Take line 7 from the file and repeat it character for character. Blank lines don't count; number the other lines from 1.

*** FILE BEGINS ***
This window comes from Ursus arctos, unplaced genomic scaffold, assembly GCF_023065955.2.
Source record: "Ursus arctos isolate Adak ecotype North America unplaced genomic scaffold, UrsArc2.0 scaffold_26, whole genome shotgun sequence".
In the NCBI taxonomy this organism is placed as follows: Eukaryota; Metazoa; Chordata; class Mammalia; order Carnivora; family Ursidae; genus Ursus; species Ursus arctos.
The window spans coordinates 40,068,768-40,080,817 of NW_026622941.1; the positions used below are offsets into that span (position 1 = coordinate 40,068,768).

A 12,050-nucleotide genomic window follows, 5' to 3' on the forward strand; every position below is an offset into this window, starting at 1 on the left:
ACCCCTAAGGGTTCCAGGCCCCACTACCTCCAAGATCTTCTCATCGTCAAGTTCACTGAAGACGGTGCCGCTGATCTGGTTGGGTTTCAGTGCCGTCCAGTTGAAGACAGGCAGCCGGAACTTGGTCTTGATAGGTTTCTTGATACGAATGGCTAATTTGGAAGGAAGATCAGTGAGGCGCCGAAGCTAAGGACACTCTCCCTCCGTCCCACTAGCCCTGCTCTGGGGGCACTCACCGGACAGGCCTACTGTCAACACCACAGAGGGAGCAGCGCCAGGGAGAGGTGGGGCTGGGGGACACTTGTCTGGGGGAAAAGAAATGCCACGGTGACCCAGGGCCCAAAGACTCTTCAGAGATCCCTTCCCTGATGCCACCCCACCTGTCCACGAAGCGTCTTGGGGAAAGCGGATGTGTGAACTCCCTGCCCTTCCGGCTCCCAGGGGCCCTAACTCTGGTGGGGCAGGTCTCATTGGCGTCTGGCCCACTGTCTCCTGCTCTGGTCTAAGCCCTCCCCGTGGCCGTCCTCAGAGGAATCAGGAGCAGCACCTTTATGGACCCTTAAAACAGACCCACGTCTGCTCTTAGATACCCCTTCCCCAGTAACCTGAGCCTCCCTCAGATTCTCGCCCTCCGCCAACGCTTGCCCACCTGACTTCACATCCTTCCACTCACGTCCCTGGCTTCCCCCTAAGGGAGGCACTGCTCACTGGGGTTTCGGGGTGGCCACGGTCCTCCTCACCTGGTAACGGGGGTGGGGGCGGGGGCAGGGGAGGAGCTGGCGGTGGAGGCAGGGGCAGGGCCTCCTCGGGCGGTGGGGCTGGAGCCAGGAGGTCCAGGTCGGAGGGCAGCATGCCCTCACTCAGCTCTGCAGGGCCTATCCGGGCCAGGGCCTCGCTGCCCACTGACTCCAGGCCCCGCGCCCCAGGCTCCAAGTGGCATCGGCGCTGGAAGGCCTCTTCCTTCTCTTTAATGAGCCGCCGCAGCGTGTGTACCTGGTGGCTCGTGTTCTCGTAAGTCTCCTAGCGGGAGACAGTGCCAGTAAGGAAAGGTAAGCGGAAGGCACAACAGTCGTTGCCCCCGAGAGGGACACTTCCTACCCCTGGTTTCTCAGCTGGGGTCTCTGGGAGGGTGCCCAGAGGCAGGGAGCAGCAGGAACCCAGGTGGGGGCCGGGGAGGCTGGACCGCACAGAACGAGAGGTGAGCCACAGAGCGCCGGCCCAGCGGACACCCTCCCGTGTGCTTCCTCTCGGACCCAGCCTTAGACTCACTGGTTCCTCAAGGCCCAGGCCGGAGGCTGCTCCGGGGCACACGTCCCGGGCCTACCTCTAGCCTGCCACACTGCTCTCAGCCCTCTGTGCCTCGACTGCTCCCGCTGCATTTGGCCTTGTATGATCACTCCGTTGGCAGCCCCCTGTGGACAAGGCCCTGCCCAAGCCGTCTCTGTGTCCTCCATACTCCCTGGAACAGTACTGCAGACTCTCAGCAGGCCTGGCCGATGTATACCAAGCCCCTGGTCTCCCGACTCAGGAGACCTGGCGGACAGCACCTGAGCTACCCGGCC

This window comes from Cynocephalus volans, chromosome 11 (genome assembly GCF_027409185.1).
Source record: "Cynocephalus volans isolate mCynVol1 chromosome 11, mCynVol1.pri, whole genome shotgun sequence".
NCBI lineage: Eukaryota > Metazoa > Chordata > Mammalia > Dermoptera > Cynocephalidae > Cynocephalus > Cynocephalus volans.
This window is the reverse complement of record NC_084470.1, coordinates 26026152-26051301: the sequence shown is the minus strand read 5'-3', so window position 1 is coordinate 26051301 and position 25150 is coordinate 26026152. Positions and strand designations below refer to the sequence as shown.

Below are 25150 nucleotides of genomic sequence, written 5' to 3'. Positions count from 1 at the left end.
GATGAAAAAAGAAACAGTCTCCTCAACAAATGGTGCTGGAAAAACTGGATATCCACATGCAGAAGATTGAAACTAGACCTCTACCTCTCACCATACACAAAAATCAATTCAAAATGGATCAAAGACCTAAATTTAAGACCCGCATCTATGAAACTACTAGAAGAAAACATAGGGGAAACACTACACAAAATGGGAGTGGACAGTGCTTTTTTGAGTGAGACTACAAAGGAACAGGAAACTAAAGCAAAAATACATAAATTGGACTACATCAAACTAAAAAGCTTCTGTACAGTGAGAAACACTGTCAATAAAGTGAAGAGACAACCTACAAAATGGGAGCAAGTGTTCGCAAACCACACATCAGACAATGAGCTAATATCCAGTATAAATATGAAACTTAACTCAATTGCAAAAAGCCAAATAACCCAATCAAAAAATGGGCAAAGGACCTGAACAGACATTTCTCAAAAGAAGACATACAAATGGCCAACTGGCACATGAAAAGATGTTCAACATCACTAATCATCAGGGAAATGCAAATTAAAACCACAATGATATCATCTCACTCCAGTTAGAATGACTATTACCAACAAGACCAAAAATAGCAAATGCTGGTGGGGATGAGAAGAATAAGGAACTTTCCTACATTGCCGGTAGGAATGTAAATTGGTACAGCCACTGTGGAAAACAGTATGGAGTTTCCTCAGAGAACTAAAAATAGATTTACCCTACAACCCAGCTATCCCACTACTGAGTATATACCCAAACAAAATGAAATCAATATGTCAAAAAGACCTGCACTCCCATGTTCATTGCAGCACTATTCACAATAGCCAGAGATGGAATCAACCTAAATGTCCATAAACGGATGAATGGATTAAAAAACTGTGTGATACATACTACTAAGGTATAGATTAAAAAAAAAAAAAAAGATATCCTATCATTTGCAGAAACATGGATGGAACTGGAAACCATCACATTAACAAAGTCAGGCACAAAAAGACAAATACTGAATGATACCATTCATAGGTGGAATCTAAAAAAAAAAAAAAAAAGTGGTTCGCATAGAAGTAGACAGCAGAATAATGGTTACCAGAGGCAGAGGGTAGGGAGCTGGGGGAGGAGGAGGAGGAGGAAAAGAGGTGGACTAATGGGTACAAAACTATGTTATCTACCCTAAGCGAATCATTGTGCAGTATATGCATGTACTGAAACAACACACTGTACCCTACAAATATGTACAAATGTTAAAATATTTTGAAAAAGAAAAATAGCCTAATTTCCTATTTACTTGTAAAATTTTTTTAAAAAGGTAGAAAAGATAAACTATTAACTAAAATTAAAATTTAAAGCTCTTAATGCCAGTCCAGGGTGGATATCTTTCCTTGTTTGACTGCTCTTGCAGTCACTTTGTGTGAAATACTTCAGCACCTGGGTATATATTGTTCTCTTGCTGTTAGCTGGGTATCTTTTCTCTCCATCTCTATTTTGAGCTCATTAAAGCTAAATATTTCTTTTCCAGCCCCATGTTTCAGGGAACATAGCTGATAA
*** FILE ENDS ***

This window comes from Cynocephalus volans, chromosome 11 (genome assembly GCF_027409185.1).